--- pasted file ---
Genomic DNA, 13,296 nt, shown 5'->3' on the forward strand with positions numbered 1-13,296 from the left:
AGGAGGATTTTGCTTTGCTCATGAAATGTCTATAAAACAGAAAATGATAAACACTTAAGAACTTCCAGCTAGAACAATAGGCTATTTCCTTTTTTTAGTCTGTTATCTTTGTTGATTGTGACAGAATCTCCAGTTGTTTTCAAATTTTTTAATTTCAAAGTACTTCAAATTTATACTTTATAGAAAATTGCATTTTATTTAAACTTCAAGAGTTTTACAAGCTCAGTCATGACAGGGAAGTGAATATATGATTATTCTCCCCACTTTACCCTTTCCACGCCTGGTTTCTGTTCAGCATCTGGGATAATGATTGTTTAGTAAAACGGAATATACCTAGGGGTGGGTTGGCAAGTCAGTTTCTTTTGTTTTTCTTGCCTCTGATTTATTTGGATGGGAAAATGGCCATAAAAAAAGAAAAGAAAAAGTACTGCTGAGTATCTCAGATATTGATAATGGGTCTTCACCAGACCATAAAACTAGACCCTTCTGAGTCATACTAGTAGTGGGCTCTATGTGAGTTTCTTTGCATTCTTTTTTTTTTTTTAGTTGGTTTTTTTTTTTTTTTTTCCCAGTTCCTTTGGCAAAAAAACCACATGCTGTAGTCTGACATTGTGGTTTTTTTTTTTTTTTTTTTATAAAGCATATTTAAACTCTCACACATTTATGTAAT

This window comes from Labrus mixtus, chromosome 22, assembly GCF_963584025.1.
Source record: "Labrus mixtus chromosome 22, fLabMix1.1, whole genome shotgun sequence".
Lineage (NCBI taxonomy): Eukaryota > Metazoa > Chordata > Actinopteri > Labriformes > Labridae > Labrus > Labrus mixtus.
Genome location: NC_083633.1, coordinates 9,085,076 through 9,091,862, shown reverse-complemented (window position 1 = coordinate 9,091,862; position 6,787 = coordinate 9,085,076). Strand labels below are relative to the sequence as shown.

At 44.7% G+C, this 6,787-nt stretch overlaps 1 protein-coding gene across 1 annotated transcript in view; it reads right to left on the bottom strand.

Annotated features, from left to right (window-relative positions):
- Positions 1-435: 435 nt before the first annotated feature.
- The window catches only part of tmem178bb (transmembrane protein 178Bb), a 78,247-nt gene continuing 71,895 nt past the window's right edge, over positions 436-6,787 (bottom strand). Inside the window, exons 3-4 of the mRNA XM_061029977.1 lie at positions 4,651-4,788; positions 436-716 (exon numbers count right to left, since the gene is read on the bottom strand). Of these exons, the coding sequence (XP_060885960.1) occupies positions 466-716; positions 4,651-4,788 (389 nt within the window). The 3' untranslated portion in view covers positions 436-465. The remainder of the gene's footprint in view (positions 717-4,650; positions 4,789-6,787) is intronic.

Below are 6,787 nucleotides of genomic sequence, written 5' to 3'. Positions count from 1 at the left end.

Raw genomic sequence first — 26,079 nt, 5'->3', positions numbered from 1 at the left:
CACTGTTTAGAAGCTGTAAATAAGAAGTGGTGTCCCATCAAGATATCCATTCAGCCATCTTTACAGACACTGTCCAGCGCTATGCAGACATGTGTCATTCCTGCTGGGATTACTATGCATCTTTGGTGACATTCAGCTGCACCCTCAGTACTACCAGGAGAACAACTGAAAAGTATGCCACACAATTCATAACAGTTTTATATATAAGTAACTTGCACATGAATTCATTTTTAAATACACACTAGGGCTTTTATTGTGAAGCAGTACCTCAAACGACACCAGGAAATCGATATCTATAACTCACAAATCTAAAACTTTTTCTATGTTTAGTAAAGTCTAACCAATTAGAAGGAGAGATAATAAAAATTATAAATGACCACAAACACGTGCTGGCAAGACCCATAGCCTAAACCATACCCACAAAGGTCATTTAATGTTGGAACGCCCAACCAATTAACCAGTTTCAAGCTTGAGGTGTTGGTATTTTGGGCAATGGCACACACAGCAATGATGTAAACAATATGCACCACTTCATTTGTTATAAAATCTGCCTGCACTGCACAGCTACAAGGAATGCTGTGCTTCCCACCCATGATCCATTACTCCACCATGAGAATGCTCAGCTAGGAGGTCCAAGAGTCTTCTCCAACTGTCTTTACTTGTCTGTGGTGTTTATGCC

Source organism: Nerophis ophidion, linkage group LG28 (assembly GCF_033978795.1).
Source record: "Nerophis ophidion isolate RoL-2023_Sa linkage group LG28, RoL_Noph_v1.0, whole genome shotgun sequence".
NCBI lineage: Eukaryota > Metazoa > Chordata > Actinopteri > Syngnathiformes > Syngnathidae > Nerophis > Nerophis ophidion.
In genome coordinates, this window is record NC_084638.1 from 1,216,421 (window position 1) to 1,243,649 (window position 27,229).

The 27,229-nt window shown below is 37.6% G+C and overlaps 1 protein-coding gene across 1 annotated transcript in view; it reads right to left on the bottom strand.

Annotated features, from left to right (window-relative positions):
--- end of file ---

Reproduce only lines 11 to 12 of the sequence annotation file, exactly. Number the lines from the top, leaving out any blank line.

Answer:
Below are 6,787 nucleotides of genomic sequence, written 5' to 3'. Positions count from 1 at the left end.

Raw genomic sequence first — 26,079 nt, 5'->3', positions numbered from 1 at the left: